“Alright, so there was this big war fought between the races of Hyrule. Real nasty stuff. No one’s fault, really, but sometimes bad situations lead to disaster. Anyway, during the war, a Hylian woman fled to the Lost Woods with her baby to try and protect her child from the bloodshed and fighting and whatnot. Now, you know what happens to people who get lost in the woods and that really would have been a tragedy for you both to have turned into monsters like that, but then something strange happened. Something that I don’t think had ever really happened before. She didn’t get lost. That woman somehow managed to make her way all the way here to the Great Deku Tree and asked me, or him, to protect her child. I, er, the Great Deku Tree, was impressed by the woman’s ability and determination to have actually made it this far, and sensing that you had a great destiny that you needed to fulfill, promised to do as she asked. He took you in and turned the Koroks already under his protection into the Kokiri so that you could have a peaceful childhood before you had to go out and rescue Hyrule. I’m not entirely sure what happened to your mother, I’m afraid. She left the forest just as easily as she came and then… I don’t know. Admittedly, the Great Deku Tree didn’t pay much attention to things that happened outside the forest, but it’s still strange. Although I’m afraid to say that she probably passed on shortly after that. The war was a very dark time for everyone and I’m thankful that none of you have had to experience it. In fact, you’ve all played a big part in ensuring that nothing like it will happen again. For that, I would like to thank you.”

    “You’re welcome,” Zelda curtsied again and turned to Link. The boy was staring off into space, not quite as out of it as when he had first learned the secrets of his past back during their first adventure. Still, it was clear that she would have to take over as their group’s speaker. “However, it would appear that this forest is now facing its own problems and I have a feeling that you believe we can help.”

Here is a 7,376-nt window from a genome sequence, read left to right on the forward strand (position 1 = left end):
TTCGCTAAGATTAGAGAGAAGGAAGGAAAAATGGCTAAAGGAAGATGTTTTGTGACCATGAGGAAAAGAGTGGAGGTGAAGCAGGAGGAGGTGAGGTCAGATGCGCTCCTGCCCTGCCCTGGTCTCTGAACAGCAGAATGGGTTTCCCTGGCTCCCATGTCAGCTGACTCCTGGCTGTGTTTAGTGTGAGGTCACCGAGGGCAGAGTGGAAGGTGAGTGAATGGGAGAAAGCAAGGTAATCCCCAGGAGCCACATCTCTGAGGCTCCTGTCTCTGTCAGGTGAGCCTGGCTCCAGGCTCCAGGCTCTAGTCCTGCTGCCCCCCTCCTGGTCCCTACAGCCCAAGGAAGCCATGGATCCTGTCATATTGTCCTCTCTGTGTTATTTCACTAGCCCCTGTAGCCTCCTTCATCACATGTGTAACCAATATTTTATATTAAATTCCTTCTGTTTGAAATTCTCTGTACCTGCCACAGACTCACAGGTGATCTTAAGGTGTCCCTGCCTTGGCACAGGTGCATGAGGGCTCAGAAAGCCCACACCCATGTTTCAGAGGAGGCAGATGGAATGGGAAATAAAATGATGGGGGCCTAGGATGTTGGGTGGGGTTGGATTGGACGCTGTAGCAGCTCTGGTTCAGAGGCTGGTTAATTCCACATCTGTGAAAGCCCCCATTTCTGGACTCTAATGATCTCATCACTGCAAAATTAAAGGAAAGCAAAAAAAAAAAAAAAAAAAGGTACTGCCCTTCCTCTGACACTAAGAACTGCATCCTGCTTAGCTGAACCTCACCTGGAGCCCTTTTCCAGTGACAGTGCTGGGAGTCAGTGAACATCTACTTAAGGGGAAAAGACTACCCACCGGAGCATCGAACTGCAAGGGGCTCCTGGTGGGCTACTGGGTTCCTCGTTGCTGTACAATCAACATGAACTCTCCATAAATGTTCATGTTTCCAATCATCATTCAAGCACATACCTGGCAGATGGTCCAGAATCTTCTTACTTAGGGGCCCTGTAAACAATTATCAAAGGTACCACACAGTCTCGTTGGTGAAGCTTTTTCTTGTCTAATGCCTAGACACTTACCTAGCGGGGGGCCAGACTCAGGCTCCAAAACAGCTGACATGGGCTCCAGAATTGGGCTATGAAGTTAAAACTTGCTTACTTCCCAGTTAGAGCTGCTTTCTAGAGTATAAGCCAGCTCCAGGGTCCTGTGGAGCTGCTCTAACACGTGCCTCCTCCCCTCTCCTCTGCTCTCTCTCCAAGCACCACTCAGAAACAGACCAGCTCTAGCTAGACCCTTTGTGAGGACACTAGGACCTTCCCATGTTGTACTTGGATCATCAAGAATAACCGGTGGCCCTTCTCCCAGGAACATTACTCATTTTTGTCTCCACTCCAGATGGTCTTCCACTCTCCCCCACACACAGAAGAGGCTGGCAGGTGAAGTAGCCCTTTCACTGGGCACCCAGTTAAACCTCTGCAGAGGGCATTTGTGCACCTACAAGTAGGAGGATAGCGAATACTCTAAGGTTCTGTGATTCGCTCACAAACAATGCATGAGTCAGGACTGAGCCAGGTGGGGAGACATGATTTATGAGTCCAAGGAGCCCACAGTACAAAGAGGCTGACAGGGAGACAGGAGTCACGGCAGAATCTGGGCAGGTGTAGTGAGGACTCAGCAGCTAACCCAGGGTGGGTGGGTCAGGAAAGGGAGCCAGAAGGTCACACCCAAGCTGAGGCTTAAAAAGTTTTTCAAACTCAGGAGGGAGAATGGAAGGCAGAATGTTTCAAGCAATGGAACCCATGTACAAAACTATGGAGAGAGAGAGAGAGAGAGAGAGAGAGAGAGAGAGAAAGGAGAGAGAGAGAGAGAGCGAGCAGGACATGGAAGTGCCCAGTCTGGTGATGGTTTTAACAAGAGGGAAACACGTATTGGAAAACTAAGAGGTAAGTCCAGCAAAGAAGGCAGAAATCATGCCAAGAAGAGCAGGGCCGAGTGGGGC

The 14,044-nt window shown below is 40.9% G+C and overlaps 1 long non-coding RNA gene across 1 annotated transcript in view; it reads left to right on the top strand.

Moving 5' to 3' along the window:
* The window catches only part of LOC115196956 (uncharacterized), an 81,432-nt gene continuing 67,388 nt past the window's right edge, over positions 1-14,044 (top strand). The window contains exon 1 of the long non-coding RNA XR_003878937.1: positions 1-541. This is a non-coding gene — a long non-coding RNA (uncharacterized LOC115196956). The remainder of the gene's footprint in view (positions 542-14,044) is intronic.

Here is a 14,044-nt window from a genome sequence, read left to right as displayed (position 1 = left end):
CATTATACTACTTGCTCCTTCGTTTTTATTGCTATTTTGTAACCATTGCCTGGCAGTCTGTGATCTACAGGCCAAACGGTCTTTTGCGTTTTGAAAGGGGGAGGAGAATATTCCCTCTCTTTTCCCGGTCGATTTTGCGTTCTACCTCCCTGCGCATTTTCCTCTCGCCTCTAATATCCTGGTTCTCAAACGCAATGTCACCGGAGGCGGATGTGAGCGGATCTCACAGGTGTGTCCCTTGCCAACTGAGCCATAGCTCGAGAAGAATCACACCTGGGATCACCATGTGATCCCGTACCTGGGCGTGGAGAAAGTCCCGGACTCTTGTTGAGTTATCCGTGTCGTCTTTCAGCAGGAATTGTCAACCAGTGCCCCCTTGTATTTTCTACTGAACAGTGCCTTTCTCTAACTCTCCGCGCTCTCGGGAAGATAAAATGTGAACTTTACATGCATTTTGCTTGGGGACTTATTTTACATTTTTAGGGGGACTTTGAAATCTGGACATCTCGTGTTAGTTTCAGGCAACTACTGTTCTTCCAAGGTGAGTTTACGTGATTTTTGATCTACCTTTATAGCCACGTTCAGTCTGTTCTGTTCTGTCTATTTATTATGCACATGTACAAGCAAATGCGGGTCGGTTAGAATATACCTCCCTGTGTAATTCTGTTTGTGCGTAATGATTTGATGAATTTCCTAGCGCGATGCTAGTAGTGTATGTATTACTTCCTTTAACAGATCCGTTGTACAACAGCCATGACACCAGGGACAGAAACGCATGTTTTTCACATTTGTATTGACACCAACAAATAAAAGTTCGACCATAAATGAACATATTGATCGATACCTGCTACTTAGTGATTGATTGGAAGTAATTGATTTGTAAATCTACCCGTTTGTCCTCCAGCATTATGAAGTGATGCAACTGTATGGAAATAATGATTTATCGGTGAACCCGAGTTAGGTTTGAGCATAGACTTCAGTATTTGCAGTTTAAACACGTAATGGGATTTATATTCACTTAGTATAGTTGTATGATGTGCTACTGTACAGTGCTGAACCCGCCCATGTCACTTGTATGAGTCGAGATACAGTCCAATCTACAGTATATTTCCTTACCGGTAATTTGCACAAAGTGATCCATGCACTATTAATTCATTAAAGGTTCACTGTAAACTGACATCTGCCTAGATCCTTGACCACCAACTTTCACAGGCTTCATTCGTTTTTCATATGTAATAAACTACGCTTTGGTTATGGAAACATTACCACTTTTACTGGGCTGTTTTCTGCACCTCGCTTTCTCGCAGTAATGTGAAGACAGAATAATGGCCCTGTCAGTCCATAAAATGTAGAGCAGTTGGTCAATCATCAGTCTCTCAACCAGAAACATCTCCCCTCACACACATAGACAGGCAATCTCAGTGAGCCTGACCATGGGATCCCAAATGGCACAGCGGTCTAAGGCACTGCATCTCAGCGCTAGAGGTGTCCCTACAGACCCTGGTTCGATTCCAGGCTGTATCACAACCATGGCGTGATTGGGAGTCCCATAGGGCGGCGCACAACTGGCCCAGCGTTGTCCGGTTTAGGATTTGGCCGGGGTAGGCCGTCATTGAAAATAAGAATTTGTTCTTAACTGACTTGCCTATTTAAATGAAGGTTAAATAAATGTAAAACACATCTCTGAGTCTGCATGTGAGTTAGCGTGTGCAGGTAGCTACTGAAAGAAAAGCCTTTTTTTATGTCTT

“Very astute, though I shouldn’t expect less from the bloodline of Hylia,” the Deku Tree chuckled. “But yes. As much as I would prefer to leave you kids out of this perilous situation, things here are even worse than you’ve probably realized and we need your help if we’re going to do anything about it.”

    “Wait, how could it be worse?” Malon asked. “We’ve already seen that the Kokiri have been driven out of their homes by monsters and forced to take shelter here.”

    “Hey, where are those Kokoriki people, anyway?” Ruto wondered aloud. “We’ve only seen two so far.”

    Mido and Saria both turned away uncomfortably and the Deku Sprout frowned before replying. “You see, that’s the problem. They’re gone. Well, most of them, anyway.”

    “Ghosts,” Link stated, startling the others before explaining. “Mido thought we were ghosts here to take away more of the Kokiri. That means that some of the Kokiri have already been taken by ghosts.”

    Mido grimaced, confirming Link’s theory.

    “Correct,” the Deku Sprout shook in in a gesture that was likely meant to be a nod. “It just happened rather recently, which is why I haven’t sent Navi to get you yet, but a group of particularly malevolent Poes have taken up residence in the Forest Temple and have begun abducting the inhabitants of the forest. Not just Kokiri, but even Skull Kids and Deku Scrubs have been taken.”

    “That’s awful,” Malon gasped. “Are they…”

    “I don’t know,” the Deku Sprout replied grimly. “I’m still week due to my youth and whatever dark power they’re using is completely blocking the Forest Temple from my view. I honestly can’t tell you what’s going on in there or if anyone who’s been taken is even still alive. But no matter what, we must stop those Poes from causing any more harm. And while I may not be able to do much to aid you, I believe that you, all of you, can stop them together. So now I must ask: Will you help us?”

    “Of course!” Zelda replied, Link and Malon nodding in agreement.

    “Sure, why not.” Ruto shrugged.

    “Thank you,” the Deku Tree did another full-body nod, this one intended as a bow. “Of course I don’t expect you to go in unarmed. Return to your homes and make your preparations. When you are ready, Mido, Saria and Navi will meet you at the entrance to Forest Temple.”